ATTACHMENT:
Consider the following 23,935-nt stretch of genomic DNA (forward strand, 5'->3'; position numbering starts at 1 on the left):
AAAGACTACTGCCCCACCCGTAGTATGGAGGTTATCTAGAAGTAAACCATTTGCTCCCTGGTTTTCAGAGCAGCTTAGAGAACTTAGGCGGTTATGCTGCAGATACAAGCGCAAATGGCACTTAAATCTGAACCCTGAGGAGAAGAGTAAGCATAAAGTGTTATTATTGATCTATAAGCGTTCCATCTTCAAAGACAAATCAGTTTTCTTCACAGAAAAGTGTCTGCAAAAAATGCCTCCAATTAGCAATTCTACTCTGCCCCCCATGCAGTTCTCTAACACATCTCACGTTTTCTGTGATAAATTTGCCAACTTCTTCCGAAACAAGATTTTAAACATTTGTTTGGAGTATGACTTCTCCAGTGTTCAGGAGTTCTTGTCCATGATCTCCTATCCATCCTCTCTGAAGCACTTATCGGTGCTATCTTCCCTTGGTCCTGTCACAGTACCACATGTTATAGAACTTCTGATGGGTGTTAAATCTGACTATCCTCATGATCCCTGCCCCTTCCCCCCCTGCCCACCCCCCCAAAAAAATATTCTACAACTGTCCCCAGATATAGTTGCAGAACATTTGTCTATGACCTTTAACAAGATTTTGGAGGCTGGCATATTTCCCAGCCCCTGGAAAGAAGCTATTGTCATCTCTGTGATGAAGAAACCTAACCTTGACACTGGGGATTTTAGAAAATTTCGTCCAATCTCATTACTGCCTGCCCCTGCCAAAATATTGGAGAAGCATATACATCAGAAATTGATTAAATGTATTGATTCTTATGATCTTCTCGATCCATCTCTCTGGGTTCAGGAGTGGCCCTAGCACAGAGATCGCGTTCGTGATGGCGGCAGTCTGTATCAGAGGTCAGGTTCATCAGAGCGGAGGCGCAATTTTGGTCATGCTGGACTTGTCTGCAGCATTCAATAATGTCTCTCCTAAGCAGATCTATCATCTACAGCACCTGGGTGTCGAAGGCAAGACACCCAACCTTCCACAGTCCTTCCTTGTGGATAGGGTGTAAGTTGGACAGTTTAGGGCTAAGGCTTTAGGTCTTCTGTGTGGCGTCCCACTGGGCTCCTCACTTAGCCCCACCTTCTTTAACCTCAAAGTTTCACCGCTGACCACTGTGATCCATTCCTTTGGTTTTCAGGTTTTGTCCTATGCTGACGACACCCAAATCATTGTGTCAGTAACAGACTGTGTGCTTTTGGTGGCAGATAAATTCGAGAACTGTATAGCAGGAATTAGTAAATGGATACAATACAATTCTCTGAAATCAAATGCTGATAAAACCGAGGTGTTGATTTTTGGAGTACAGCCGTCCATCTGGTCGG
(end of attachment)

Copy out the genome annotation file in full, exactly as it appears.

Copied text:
Consider the following 23,935-nt stretch of genomic DNA (forward strand, 5'->3'; position numbering starts at 1 on the left):
AAAGACTACTGCCCCACCCGTAGTATGGAGGTTATCTAGAAGTAAACCATTTGCTCCCTGGTTTTCAGAGCAGCTTAGAGAACTTAGGCGGTTATGCTGCAGATACAAGCGCAAATGGCACTTAAATCTGAACCCTGAGGAGAAGAGTAAGCATAAAGTGTTATTATTGATCTATAAGCGTTCCATCTTCAAAGACAAATCAGTTTTCTTCACAGAAAAGTGTCTGCAAAAAATGCCTCCAATTAGCAATTCTACTCTGCCCCCCATGCAGTTCTCTAACACATCTCACGTTTTCTGTGATAAATTTGCCAACTTCTTCCGAAACAAGATTTTAAACATTTGTTTGGAGTATGACTTCTCCAGTGTTCAGGAGTTCTTGTCCATGATCTCCTATCCATCCTCTCTGAAGCACTTATCGGTGCTATCTTCCCTTGGTCCTGTCACAGTACCACATGTTATAGAACTTCTGATGGGTGTTAAATCTGACTATCCTCATGATCCCTGCCCCTTCCCCCCCTGCCCACCCCCCCAAAAAAATATTCTACAACTGTCCCCAGATATAGTTGCAGAACATTTGTCTATGACCTTTAACAAGATTTTGGAGGCTGGCATATTTCCCAGCCCCTGGAAAGAAGCTATTGTCATCTCTGTGATGAAGAAACCTAACCTTGACACTGGGGATTTTAGAAAATTTCGTCCAATCTCATTACTGCCTGCCCCTGCCAAAATATTGGAGAAGCATATACATCAGAAATTGATTAAATGTATTGATTCTTATGATCTTCTCGATCCATCTCTCTGGGTTCAGGAGTGGCCCTAGCACAGAGATCGCGTTCGTGATGGCGGCAGTCTGTATCAGAGGTCAGGTTCATCAGAGCGGAGGCGCAATTTTGGTCATGCTGGACTTGTCTGCAGCATTCAATAATGTCTCTCCTAAGCAGATCTATCATCTACAGCACCTGGGTGTCGAAGGCAAGACACCCAACCTTCCACAGTCCTTCCTTGTGGATAGGGTGTAAGTTGGACAGTTTAGGGCTAAGGCTTTAGGTCTTCTGTGTGGCGTCCCACTGGGCTCCTCACTTAGCCCCACCTTCTTTAACCTCAAAGTTTCACCGCTGACCACTGTGATCCATTCCTTTGGTTTTCAGGTTTTGTCCTATGCTGACGACACCCAAATCATTGTGTCAGTAACAGACTGTGTGCTTTTGGTGGCAGATAAATTCGAGAACTGTATAGCAGGAATTAGTAAATGGATACAATACAATTCTCTGAAATCAAATGCTGATAAAACCGAGGTGTTGATTTTTGGAGTACAGCCGTCCATCTGGTCGG